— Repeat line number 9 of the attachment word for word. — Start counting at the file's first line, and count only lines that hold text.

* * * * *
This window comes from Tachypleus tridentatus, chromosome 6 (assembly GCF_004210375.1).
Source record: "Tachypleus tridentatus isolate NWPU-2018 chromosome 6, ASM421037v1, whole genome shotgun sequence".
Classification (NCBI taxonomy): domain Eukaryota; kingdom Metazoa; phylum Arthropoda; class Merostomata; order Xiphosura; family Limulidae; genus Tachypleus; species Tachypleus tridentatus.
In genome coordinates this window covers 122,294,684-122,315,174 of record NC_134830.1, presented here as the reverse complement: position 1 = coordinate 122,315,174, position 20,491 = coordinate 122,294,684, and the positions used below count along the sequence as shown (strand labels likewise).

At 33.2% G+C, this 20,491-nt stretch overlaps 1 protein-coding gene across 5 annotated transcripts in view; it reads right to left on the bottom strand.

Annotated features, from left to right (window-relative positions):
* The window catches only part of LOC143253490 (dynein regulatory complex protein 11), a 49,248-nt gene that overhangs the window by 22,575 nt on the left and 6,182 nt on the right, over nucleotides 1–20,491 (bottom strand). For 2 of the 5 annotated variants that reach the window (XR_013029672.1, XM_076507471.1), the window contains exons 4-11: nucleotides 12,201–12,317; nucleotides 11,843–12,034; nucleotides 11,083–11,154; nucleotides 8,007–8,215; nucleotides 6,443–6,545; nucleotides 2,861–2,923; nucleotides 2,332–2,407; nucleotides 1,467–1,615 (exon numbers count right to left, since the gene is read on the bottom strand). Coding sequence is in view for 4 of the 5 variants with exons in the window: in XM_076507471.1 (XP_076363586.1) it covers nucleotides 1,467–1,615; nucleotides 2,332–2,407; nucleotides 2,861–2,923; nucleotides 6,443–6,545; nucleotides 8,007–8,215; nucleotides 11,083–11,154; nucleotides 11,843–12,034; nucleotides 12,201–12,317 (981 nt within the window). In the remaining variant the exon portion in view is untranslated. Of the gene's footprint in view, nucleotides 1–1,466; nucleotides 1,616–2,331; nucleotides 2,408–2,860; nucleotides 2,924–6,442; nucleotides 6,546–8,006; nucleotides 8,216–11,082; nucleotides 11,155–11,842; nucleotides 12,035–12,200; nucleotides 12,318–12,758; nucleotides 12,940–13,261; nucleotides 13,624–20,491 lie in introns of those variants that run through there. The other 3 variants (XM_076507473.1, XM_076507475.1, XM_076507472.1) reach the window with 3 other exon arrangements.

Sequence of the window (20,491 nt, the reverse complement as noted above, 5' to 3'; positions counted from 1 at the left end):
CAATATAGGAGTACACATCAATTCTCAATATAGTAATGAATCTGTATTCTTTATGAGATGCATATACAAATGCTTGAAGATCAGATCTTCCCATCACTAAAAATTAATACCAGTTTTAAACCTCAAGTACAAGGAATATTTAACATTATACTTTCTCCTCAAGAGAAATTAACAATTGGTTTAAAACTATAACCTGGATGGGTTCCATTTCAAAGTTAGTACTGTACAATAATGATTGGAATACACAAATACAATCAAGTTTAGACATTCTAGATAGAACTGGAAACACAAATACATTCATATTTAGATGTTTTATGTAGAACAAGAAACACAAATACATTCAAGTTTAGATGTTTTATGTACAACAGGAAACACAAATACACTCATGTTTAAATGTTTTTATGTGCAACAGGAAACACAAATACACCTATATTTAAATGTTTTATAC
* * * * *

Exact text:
CAATATAGGAGTACACATCAATTCTCAATATAGTAATGAATCTGTATTCTTTATGAGATGCATATACAAATGCTTGAAGATCAGATCTTCCCATCACTAAAAATTAATACCAGTTTTAAACCTCAAGTACAAGGAATATTTAACATTATACTTTCTCCTCAAGAGAAATTAACAATTGGTTTAAAACTATAACCTGGATGGGTTCCATTTCAAAGTTAGTACTGTACAATAATGATTGGAATACACAAATACAATCAAGTTTAGACATTCTAGATAGAACTGGAAACACAAATACATTCATATTTAGATGTTTTATGTAGAACAAGAAACACAAATACATTCAAGTTTAGATGTTTTATGTACAACAGGAAACACAAATACACTCATGTTTAAATGTTTTTATGTGCAACAGGAAACACAAATACACCTATATTTAAATGTTTTATAC